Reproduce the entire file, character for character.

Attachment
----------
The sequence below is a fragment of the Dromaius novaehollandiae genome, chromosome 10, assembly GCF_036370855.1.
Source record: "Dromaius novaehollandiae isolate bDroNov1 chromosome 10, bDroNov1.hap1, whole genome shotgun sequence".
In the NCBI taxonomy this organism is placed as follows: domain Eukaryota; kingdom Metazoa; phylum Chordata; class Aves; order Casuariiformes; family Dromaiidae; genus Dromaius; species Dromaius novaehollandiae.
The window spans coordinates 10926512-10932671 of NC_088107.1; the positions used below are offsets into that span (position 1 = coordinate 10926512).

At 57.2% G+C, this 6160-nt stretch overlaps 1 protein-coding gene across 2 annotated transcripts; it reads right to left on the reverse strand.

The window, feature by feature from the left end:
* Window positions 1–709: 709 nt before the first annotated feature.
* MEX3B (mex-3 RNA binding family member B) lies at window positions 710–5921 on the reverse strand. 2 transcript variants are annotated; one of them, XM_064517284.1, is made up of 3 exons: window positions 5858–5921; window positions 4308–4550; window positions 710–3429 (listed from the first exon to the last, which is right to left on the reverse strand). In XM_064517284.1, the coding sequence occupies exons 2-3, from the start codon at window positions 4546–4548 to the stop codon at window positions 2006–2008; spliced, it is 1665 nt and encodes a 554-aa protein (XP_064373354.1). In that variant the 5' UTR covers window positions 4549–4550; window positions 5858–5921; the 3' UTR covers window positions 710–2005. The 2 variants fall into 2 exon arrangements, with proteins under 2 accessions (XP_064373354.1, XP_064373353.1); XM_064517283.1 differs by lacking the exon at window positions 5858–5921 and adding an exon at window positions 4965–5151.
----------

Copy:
The sequence below is a fragment of the Dromaius novaehollandiae genome, chromosome 10, assembly GCF_036370855.1.
Source record: "Dromaius novaehollandiae isolate bDroNov1 chromosome 10, bDroNov1.hap1, whole genome shotgun sequence".
In the NCBI taxonomy this organism is placed as follows: domain Eukaryota; kingdom Metazoa; phylum Chordata; class Aves; order Casuariiformes; family Dromaiidae; genus Dromaius; species Dromaius novaehollandiae.
The window spans coordinates 10926512-10932671 of NC_088107.1; the positions used below are offsets into that span (position 1 = coordinate 10926512).

At 57.2% G+C, this 6160-nt stretch overlaps 1 protein-coding gene across 2 annotated transcripts; it reads right to left on the reverse strand.

The window, feature by feature from the left end:
* Window positions 1–709: 709 nt before the first annotated feature.
* MEX3B (mex-3 RNA binding family member B) lies at window positions 710–5921 on the reverse strand. 2 transcript variants are annotated; one of them, XM_064517284.1, is made up of 3 exons: window positions 5858–5921; window positions 4308–4550; window positions 710–3429 (listed from the first exon to the last, which is right to left on the reverse strand). In XM_064517284.1, the coding sequence occupies exons 2-3, from the start codon at window positions 4546–4548 to the stop codon at window positions 2006–2008; spliced, it is 1665 nt and encodes a 554-aa protein (XP_064373354.1). In that variant the 5' UTR covers window positions 4549–4550; window positions 5858–5921; the 3' UTR covers window positions 710–2005. The 2 variants fall into 2 exon arrangements, with proteins under 2 accessions (XP_064373354.1, XP_064373353.1); XM_064517283.1 differs by lacking the exon at window positions 5858–5921 and adding an exon at window positions 4965–5151.